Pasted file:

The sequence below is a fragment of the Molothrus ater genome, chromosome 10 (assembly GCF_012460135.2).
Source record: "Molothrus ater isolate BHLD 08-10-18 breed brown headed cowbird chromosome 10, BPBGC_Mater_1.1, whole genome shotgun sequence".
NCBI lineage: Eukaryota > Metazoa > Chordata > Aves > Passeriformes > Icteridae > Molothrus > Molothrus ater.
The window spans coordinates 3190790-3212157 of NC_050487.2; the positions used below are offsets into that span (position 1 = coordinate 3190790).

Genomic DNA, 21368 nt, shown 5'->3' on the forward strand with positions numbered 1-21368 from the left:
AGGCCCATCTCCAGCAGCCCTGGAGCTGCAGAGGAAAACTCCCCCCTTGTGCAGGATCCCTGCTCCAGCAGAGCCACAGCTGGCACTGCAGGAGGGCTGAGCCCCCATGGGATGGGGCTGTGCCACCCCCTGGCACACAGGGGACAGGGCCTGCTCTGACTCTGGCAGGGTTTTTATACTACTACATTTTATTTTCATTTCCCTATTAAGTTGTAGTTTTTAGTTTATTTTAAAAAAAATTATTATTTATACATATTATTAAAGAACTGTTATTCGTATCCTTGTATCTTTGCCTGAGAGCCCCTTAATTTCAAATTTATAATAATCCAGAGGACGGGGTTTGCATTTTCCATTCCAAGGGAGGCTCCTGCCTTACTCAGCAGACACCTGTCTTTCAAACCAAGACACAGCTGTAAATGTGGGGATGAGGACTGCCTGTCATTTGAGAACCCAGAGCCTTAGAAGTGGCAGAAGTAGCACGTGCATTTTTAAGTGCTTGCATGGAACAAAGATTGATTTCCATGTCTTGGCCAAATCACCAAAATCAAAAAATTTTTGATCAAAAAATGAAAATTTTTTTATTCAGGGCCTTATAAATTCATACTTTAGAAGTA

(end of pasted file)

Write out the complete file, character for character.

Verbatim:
The sequence below is a fragment of the Molothrus ater genome, chromosome 10 (assembly GCF_012460135.2).
Source record: "Molothrus ater isolate BHLD 08-10-18 breed brown headed cowbird chromosome 10, BPBGC_Mater_1.1, whole genome shotgun sequence".
NCBI lineage: Eukaryota > Metazoa > Chordata > Aves > Passeriformes > Icteridae > Molothrus > Molothrus ater.
The window spans coordinates 3190790-3212157 of NC_050487.2; the positions used below are offsets into that span (position 1 = coordinate 3190790).

Genomic DNA, 21368 nt, shown 5'->3' on the forward strand with positions numbered 1-21368 from the left:
AGGCCCATCTCCAGCAGCCCTGGAGCTGCAGAGGAAAACTCCCCCCTTGTGCAGGATCCCTGCTCCAGCAGAGCCACAGCTGGCACTGCAGGAGGGCTGAGCCCCCATGGGATGGGGCTGTGCCACCCCCTGGCACACAGGGGACAGGGCCTGCTCTGACTCTGGCAGGGTTTTTATACTACTACATTTTATTTTCATTTCCCTATTAAGTTGTAGTTTTTAGTTTATTTTAAAAAAAATTATTATTTATACATATTATTAAAGAACTGTTATTCGTATCCTTGTATCTTTGCCTGAGAGCCCCTTAATTTCAAATTTATAATAATCCAGAGGACGGGGTTTGCATTTTCCATTCCAAGGGAGGCTCCTGCCTTACTCAGCAGACACCTGTCTTTCAAACCAAGACACAGCTGTAAATGTGGGGATGAGGACTGCCTGTCATTTGAGAACCCAGAGCCTTAGAAGTGGCAGAAGTAGCACGTGCATTTTTAAGTGCTTGCATGGAACAAAGATTGATTTCCATGTCTTGGCCAAATCACCAAAATCAAAAAATTTTTGATCAAAAAATGAAAATTTTTTTATTCAGGGCCTTATAAATTCATACTTTAGAAGTA